Circulating lipoprotein (a) and all-cause and cause-specific mortality: a systematic review and dose-response meta-analysis

Mojgan Amiri, Hamidreza Raeisi-Dehkordi, Auke J.C.F. Verkaar, Yahong Wu, Anniek C. van Westing, Kirsten A. Berk, Wichor M. Bramer, Dagfinn Aune, Trudy Voortman*

*Corresponding author for this work

Research output: Contribution to journalReview articleAcademicpeer-review

12 Citations (Scopus)
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Abstract

Aims: To investigate the association between circulating lipoprotein(a) (Lp(a)) and risk of all-cause and cause-specific mortality in the general population and in patients with chronic diseases, and to elucidate the dose-response relations. Methods and results: We searched literature to find prospective studies reporting adjusted risk estimates on the association of Lp(a) and mortality outcomes. Forty-three publications, reporting on 75 studies (957,253 participants), were included. The hazard ratios (HRs) and 95% confidence intervals (95%CI) for the top versus bottom tertile of Lp(a) levels and risk of all-cause mortality were 1.09 (95%CI: 1.01–1.18, I2: 75.34%, n = 19) in the general population and 1.18 (95%CI: 1.04–1.34, I2: 52.5%, n = 12) in patients with cardiovascular diseases (CVD). The HRs for CVD mortality were 1.33 (95%CI: 1.11–1.58, I2: 82.8%, n = 31) in the general population, 1.25 (95%CI: 1.10–1.43, I2: 54.3%, n = 17) in patients with CVD and 2.53 (95%CI: 1.13–5.64, I2: 66%, n = 4) in patients with diabetes mellitus. Linear dose-response analyses revealed that each 50 mg/dL increase in Lp(a) levels was associated with 31% and 15% greater risk of CVD death in the general population and in patients with CVD. No non-linear dose-response association was observed between Lp(a) levels and risk of all-cause or CVD mortality in the general population or in patients with CVD (Pnonlinearity > 0.05). Conclusion: This study provides further evidence that higher Lp(a) levels are associated with higher risk of all-cause mortality and CVD-death in the general population and in patients with CVD. These findings support the ESC/EAS Guidelines that recommend Lp(a) should be measured at least once in each adult person’s lifetime, since our study suggests those with higher Lp(a) might also have higher risk of mortality.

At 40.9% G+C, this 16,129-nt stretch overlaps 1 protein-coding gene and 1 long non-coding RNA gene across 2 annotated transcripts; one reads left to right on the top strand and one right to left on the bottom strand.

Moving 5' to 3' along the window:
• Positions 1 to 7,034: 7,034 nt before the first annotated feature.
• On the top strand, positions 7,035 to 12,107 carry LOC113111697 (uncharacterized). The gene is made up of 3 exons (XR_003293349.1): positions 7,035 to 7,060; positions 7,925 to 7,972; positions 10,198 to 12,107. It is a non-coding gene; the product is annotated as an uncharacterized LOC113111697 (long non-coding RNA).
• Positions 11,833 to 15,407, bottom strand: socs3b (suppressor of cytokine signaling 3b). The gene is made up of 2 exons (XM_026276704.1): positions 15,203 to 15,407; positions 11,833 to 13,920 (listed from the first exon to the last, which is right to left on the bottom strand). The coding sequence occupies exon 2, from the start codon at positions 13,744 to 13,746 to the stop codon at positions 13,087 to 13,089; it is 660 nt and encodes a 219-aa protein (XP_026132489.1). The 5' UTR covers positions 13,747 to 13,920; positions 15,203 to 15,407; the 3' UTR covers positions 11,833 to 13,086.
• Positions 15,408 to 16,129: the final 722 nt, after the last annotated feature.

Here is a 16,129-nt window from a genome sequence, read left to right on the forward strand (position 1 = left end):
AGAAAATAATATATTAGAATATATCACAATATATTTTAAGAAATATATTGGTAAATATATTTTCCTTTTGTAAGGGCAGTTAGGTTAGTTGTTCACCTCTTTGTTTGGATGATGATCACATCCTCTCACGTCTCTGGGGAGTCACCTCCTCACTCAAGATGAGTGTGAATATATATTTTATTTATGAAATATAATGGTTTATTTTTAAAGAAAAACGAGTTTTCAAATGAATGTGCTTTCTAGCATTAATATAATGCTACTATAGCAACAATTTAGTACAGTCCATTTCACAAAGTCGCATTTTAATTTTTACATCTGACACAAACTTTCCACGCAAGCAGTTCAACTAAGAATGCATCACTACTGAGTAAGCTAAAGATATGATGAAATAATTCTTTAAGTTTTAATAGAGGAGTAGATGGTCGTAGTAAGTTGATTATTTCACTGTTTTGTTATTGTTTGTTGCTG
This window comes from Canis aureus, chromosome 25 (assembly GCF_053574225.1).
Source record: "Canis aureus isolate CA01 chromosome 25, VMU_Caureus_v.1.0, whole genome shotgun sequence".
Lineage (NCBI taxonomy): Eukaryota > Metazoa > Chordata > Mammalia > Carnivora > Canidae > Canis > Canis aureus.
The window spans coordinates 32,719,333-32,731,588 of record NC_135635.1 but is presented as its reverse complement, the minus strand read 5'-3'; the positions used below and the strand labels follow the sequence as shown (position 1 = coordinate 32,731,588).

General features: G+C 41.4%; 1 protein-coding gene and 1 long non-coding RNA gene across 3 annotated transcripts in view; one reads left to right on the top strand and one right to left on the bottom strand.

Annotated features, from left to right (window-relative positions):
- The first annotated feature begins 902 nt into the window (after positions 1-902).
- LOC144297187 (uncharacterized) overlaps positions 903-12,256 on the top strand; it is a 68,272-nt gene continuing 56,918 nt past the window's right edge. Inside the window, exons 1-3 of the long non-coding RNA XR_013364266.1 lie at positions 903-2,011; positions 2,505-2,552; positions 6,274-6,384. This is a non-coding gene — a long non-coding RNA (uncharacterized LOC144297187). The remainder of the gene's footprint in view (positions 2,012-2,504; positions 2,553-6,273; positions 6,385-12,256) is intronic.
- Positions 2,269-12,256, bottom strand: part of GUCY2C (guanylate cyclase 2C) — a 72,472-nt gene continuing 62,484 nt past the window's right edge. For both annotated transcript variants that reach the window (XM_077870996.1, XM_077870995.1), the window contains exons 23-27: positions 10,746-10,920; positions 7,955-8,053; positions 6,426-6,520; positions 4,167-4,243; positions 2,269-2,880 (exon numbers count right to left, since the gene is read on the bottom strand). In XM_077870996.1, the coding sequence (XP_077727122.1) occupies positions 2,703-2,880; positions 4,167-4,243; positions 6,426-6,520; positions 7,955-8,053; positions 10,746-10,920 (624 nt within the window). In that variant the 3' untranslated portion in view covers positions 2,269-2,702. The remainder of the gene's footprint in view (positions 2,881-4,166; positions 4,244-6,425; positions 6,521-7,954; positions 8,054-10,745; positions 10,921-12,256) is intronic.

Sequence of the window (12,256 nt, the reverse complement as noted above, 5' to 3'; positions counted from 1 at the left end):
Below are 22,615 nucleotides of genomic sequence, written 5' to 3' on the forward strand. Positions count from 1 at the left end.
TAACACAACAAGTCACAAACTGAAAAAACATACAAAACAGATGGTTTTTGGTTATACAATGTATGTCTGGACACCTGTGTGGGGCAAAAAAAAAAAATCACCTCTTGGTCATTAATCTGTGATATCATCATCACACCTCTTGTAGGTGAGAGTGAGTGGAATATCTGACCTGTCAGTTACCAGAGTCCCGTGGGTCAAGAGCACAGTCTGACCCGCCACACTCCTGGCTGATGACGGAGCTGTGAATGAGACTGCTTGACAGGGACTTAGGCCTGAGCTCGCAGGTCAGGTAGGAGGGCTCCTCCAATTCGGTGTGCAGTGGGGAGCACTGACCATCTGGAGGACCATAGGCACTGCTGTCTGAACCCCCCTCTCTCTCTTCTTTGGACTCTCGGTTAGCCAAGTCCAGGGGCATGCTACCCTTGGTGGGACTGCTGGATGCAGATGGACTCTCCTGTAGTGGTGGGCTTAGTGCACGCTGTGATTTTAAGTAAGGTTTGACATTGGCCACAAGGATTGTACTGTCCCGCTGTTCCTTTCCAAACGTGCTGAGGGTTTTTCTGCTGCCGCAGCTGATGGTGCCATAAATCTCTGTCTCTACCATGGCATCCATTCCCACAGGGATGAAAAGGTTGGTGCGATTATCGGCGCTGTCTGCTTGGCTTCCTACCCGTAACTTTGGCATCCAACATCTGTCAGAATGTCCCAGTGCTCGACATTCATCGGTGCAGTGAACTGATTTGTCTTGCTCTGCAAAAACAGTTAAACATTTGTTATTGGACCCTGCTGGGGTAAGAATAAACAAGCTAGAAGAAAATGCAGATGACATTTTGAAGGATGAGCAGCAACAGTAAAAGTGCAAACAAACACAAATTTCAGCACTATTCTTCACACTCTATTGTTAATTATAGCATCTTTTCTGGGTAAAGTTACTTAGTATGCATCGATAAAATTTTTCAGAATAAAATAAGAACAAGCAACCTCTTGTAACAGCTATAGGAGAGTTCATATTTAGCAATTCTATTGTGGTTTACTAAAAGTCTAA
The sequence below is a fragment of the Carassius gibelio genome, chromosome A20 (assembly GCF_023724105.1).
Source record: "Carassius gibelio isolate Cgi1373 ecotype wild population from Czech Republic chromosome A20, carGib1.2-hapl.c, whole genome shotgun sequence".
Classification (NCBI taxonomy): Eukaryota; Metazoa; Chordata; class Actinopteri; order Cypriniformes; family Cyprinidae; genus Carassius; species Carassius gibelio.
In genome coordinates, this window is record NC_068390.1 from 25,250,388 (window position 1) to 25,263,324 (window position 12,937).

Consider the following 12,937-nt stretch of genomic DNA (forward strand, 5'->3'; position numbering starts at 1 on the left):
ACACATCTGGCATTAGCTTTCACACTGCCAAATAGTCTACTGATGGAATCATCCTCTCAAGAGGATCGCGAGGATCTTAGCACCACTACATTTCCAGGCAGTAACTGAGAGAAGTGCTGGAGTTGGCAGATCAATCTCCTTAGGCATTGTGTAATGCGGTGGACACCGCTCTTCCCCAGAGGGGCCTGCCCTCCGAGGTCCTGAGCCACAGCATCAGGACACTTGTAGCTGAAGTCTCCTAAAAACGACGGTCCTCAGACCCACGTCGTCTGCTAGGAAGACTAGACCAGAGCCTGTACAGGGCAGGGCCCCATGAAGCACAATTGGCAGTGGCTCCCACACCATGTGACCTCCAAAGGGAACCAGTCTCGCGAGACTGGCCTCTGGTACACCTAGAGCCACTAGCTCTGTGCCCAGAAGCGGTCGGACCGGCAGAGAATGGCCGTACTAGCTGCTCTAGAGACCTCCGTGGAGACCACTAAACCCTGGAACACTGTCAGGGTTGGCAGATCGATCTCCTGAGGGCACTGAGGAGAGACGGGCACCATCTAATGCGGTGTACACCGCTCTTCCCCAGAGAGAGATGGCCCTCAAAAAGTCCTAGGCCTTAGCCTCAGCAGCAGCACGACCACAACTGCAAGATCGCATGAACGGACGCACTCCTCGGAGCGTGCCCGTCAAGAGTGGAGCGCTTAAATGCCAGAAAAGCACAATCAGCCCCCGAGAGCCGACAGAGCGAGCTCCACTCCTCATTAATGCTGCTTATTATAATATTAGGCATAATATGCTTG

Original languageEnglish
Pages (from-to)485-499
Number of pages15
JournalEuropean Journal of Epidemiology
Volume38
Issue number5
Early online date28 Jan 2023
DOIs
Publication statusPublished - May 2023

Bibliographical note

Funding
MA has awarded by Covidence Global Scholarship Program in 2022 for this systematic review and dose-response meta-analysis. The funding source had no role in the design of this study, its execution, analyses, interpretation, or decision to publish the results.

Publisher Copyright: © 2023, The Author(s).

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